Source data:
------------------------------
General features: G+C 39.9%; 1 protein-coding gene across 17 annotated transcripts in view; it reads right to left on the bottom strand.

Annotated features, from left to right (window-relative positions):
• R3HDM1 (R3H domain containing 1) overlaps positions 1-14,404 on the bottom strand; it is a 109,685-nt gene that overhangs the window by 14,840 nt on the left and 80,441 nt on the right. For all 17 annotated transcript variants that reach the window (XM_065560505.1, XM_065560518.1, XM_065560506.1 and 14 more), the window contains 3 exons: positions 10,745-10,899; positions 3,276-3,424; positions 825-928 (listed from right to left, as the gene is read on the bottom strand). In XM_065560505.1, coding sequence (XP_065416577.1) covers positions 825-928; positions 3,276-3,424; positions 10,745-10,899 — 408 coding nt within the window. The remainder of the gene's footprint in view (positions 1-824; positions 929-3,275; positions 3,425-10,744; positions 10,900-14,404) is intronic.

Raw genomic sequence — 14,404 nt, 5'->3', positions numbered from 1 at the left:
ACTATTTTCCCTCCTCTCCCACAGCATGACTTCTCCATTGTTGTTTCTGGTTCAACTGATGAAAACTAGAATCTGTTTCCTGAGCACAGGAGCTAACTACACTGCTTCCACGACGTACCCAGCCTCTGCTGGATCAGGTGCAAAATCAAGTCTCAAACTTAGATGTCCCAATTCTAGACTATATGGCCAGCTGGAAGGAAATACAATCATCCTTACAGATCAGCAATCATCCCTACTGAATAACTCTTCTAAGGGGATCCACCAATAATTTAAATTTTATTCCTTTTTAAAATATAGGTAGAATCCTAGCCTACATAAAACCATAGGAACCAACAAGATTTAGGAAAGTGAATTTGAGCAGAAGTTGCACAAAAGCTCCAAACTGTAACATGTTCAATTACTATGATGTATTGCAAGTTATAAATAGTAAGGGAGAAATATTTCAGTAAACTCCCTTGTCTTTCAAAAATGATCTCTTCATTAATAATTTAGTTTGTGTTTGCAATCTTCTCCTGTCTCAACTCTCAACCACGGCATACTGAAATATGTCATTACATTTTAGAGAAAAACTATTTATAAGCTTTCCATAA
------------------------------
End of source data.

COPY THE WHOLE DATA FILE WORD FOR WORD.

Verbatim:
General features: G+C 39.9%; 1 protein-coding gene across 17 annotated transcripts in view; it reads right to left on the bottom strand.

Annotated features, from left to right (window-relative positions):
• R3HDM1 (R3H domain containing 1) overlaps positions 1-14,404 on the bottom strand; it is a 109,685-nt gene that overhangs the window by 14,840 nt on the left and 80,441 nt on the right. For all 17 annotated transcript variants that reach the window (XM_065560505.1, XM_065560518.1, XM_065560506.1 and 14 more), the window contains 3 exons: positions 10,745-10,899; positions 3,276-3,424; positions 825-928 (listed from right to left, as the gene is read on the bottom strand). In XM_065560505.1, coding sequence (XP_065416577.1) covers positions 825-928; positions 3,276-3,424; positions 10,745-10,899 — 408 coding nt within the window. The remainder of the gene's footprint in view (positions 1-824; positions 929-3,275; positions 3,425-10,744; positions 10,900-14,404) is intronic.

Raw genomic sequence — 14,404 nt, 5'->3', positions numbered from 1 at the left:
ACTATTTTCCCTCCTCTCCCACAGCATGACTTCTCCATTGTTGTTTCTGGTTCAACTGATGAAAACTAGAATCTGTTTCCTGAGCACAGGAGCTAACTACACTGCTTCCACGACGTACCCAGCCTCTGCTGGATCAGGTGCAAAATCAAGTCTCAAACTTAGATGTCCCAATTCTAGACTATATGGCCAGCTGGAAGGAAATACAATCATCCTTACAGATCAGCAATCATCCCTACTGAATAACTCTTCTAAGGGGATCCACCAATAATTTAAATTTTATTCCTTTTTAAAATATAGGTAGAATCCTAGCCTACATAAAACCATAGGAACCAACAAGATTTAGGAAAGTGAATTTGAGCAGAAGTTGCACAAAAGCTCCAAACTGTAACATGTTCAATTACTATGATGTATTGCAAGTTATAAATAGTAAGGGAGAAATATTTCAGTAAACTCCCTTGTCTTTCAAAAATGATCTCTTCATTAATAATTTAGTTTGTGTTTGCAATCTTCTCCTGTCTCAACTCTCAACCACGGCATACTGAAATATGTCATTACATTTTAGAGAAAAACTATTTATAAGCTTTCCATAA